background image

Windfall Profit Tax and Cap on Market Revenues Agreed for Energy Sector — Orbitax Tax News & Alerts

EU energy ministers on 30 September agreed on a proposal for a Council Regulation to address energy prices. The main aim of the Regulation is to collect and redistribute the energy sector's surplus revenues to final consumers through a cap on market revenues for so-called inframarginals, and an excess profit tax for the fossil fuel sector.

Cap on Market Revenues for Inframarginals

The proposed Regulation caps the market revenues at EUR 180/MWh for electricity generators, including intermediaries, that use inframarginal technologies such as renewables, nuclear and lignite, to produce electricity. The measure does not apply to technologies which directly compete with gas-fired power plants to offer flexibility to the market, nor to technologies using substitutes to natural gas, such as bio-methane, as input fuels.

Each Member State shall use the measure(s) of its choice to collect and redirect any excess revenues above the market cap towards supporting final consumers. In addition to specific exemptions for Cyprus and Malta, the proposal provides for various options that can be elected by Member States depending on their national circumstances and the measures they already adopted at a national level. These include the possibility to:

  • Set up a higher or lower market revenue cap or differentiate between electricity generation technologies, subject to the conditions detailed in the Regulation; and
  • Expand the measure to other market actors such as traders.

Where a Member State's net import dependence is 100% or more, that Member State is required to conclude an agreement by 1 December 2022 to share the surplus adequately with the exporting Member State.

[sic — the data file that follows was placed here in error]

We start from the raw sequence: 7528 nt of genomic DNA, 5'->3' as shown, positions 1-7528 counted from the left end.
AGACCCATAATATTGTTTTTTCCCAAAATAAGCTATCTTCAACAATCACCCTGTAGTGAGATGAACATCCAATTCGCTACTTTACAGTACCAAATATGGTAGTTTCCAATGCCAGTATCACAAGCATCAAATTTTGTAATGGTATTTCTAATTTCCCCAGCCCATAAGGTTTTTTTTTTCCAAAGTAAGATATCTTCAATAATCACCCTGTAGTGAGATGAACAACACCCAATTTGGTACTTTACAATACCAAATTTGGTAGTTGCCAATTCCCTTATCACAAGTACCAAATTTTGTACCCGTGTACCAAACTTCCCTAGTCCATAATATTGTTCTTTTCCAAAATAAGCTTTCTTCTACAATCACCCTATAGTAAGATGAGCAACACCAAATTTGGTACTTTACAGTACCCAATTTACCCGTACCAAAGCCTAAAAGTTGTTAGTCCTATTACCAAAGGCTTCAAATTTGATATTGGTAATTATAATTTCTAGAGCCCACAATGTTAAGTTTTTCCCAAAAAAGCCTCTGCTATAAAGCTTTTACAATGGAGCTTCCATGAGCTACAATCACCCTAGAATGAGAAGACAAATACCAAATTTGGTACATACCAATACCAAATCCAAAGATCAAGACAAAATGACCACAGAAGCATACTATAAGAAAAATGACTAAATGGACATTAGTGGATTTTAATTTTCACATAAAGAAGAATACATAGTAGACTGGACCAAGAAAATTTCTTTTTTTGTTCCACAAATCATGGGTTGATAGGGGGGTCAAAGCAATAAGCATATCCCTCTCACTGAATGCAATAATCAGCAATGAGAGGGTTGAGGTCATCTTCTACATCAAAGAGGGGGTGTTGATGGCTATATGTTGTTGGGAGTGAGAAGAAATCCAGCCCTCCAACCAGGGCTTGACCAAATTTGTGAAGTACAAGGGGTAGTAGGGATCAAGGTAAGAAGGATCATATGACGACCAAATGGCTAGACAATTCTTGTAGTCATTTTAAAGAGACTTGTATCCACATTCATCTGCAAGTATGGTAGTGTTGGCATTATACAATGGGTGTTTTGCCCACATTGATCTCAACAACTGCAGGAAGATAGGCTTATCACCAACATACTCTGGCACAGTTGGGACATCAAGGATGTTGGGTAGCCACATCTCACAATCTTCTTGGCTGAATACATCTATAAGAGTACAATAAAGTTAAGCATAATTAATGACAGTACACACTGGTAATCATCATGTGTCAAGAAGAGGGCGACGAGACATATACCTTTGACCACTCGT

The cap is to remain in place from 1 December 2022 until 30 June 2023.

Windfall Profits Tax for Fossil Sector

The proposed Regulation provides for a mandatory temporary windfall profit tax (officially termed "temporary solidarity contribution") on the excess profits of fossil fuel companies for the tax years starting in 2022 and/or 2023. For these purposes, fossil sector companies are companies resident (or branches established) in an EU Member State generating at least 75% of their turnover from economic activities in the field of the extraction, mining, refining of petroleum or manufacture of coke oven products. The tax would be due at a minimum rate of 33% on "surplus profits" as determined under the applicable national regulations. "Surplus profits" are defined as profits accrued from activities carried out at the level of EU companies and permanent establishments in the above fossil fuel fields, to the extent they exceed the average of the taxable profits in the four fiscal years starting on or after 1 January 2018, as increased by 20%. If the average of taxable profits in those four years is negative, then the average of taxable profits for the purposes of calculating the taxable base of the contribution shall be set at zero. Member States such as Estonia which tax profits only upon their distribution are nevertheless required to apply the windfall profits tax irrespective of actual distribution.

Member States can keep national measures that are equivalent to the solidarity contribution provided they are compatible with the objectives of the Regulation and generate at least comparable proceeds.

Proceeds from the solidarity contribution shall be used to provide financial support to households and companies and to mitigate the effects of high retail electricity prices.